MILITARY EXPERIENCE ONE NATION, UNDERSERVED In years since the draft
was abolished, Americans have lost a common bond.
In the three decades
since President Richard Nixon began disconnecting the nation from any
concept of universal military service, a realization now grows: A unifying
national experience is gone. Sure, we witness unifying experiences.
The tragedies of Oklahoma City and Columbine are among them. We share
common attachments to the Atlanta Braves or Tommy Hilfiger or Coca-Cola.
Our exposure to music, entertainment and television gives us conversational
familiarity. And yet, something' s missing.
ranging from Rob Newell, a lieutenant commander in the U.S. Navy at
the Great Lakes Naval Training Center, to LBJ aide Joseph Califano Jr.
and former U.S. Sen. Sam Nunn and Lt. Gen. (Ret.) M. Collier Ross of
Atlanta see it. Newell, briefly an Atlantan, remembers it. As recently
as two decades ago, everybody had a parent, brother, uncle or friend
who had served in the military. It was the place where men, and some
women, of all races, classes and religions learned to live together.
Now the 36-year-old Auburn University graduate looks out over the Great
Lakes center, where 50,000 recruits per year are trained, and realizes
the world is changed. Not more than 10 percent of the nation, and only
a third of Congress, shares that bonding experience. "My father-in-law
was in the military for a couple of years during Korea and he still
talks about the guys he met and the experiences he had. The military
is, or was, like a melting pot: Everybody comes from all different walks
of life, all backgrounds and you are thrown together and have to learn
to get along and work to a common objective or goal. When my parents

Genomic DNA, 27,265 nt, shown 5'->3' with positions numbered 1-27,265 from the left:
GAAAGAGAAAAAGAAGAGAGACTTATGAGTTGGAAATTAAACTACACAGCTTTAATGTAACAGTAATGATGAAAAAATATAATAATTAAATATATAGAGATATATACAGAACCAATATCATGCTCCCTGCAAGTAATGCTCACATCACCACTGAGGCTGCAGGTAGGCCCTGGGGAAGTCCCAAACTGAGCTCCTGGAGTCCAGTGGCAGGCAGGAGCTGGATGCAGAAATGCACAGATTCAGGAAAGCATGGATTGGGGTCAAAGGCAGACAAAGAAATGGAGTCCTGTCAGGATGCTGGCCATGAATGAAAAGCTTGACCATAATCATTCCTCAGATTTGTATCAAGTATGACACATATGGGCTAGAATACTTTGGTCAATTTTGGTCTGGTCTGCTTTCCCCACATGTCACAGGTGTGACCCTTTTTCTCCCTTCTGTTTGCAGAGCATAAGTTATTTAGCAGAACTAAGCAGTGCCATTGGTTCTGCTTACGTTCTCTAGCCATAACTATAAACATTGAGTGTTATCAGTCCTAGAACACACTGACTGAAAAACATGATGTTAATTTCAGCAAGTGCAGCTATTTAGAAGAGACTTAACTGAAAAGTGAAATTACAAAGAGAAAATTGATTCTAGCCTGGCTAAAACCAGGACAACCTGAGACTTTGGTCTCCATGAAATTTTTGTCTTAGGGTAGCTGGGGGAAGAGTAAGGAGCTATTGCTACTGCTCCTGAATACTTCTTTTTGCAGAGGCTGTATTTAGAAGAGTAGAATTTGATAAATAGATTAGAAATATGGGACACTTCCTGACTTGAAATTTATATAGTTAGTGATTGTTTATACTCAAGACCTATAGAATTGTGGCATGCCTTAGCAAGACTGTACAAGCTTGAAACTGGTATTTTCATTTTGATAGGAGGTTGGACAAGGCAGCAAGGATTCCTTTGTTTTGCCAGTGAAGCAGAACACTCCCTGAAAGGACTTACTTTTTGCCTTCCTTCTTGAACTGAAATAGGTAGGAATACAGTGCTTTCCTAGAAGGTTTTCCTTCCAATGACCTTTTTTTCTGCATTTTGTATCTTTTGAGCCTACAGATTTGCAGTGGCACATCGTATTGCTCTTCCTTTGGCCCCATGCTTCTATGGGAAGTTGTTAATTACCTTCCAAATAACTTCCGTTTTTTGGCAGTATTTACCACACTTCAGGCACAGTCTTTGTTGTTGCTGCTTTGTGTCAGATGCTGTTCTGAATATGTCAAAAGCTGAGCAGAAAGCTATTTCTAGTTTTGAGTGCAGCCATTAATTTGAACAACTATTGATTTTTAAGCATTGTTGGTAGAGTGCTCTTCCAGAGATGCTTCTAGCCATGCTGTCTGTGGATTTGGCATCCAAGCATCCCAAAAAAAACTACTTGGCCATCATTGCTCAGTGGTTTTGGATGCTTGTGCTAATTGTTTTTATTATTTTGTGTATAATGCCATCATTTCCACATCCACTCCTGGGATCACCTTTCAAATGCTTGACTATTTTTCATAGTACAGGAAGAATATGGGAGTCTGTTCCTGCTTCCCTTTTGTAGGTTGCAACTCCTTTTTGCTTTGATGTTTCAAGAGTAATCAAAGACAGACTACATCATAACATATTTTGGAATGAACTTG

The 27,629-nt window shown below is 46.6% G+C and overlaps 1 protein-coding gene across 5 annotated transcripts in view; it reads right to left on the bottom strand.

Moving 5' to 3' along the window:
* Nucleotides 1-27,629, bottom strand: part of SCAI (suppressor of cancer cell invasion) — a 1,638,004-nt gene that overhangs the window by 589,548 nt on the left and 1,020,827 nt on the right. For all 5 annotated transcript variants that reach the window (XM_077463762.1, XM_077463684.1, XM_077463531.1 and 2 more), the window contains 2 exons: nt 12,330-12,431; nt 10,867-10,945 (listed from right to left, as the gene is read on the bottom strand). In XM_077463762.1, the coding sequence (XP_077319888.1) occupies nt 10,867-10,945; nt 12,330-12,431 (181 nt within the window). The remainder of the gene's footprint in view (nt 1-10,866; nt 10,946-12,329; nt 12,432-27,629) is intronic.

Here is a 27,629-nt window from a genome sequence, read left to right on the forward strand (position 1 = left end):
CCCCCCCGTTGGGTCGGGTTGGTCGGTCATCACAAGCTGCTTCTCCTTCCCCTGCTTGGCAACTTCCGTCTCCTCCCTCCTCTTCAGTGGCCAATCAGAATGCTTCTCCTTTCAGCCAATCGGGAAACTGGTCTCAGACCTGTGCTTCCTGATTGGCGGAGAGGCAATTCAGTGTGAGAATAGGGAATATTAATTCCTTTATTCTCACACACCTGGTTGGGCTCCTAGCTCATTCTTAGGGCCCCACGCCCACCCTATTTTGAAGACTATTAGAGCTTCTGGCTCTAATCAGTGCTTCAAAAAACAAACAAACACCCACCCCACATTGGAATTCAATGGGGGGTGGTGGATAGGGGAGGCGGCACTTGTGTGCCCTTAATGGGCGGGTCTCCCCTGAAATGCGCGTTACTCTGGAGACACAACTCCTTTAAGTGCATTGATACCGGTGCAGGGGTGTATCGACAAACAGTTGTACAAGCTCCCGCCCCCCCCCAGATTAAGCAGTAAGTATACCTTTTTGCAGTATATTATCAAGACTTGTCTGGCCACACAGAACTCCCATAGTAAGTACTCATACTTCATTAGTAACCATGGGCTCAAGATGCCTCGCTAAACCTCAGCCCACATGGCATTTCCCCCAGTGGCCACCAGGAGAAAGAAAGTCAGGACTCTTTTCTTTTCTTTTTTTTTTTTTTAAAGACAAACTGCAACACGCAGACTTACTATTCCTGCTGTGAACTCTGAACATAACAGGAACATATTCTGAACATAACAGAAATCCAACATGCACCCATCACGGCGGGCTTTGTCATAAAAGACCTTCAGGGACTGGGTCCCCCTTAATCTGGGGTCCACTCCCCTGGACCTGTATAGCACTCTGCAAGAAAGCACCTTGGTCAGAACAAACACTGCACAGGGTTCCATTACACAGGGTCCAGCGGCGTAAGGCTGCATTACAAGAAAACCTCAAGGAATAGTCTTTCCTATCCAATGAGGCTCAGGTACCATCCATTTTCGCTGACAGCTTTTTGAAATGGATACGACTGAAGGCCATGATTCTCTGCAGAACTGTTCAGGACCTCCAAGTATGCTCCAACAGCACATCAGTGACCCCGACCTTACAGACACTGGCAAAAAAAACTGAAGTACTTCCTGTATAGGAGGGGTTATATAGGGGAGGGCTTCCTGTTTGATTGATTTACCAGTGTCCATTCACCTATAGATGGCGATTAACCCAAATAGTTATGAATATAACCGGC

were growing up, the military was like a social vehicle to do that.
Now not as many people experience that. There is something that we're
losing as a nation."
sell for recruiters
A generation after the draft was abruptly ended by Nixon in 1973, the
absences of uncles and brothers and fathers with military experience
has real consequences.
shows up in recruiting.
All of the services are having difficulty meeting their needs for 200,000
new recruits per year. The Army and Air Force are having their worst
recruiting year in two decades. The Army expects to fall 8 percent short
of its goal, the Air Force, 10 percent. The Navy's shortfall is worse:
12 percent. Only the Marine Corps is meeting its goals. It's a tough
sell for the military. Unemployment in May hit a 29-year low of 4.2
percent. A good economy is bad for recruiters. Increasingly, the military
is a job option, competing on pay and perks with "Help Wanted" signs
across America. The edge it once had as a patriotic imperative has diminished
with the elimination of the draft a generation ago. Nunn, the former
Democratic senator from Georgia and defense expert, thinks that absent
a war, the nation may simply have to accept the reality that the size
of its military will fluctuate with the economy. "You can keep raising
salaries and bonuses to a point where you can't afford a large enough
force," he says. The recruiting difficulties, though, are only a part
of it. Califano, special assistant for domestic affairs during the Vietnam-era
administration of Lyndon B. Johnson, thinks an all-volunteer army makes
it too tempting for Congress and the president to use military force
carelessly. "The most momentous decision a president or a Congress can
make is to send its young men to war," Califano writes in The Washington
Post. "An all-volunteer army, especially one that pays at the minimum
level needed to get young people to enlist, relieves affluent, vocal,
voting Americans of the concern that their children will be at risk
of going into combat. "That makes it too easy for politicians to embark
on dangerous foreign adventures without thinking through every downside
and facing, up front, nagging questions from articulate, skeptical citizens."
Nunn agrees: "I think the fact that we have an all-volunteer force does
make it easier for a president to commit military forces without stirring
up huge opposition at home, because the more active and assertive middle-
and upper-income America doesn't have the same stake in it. That point
is valid." His greater concern, though, is not that the all-volunteer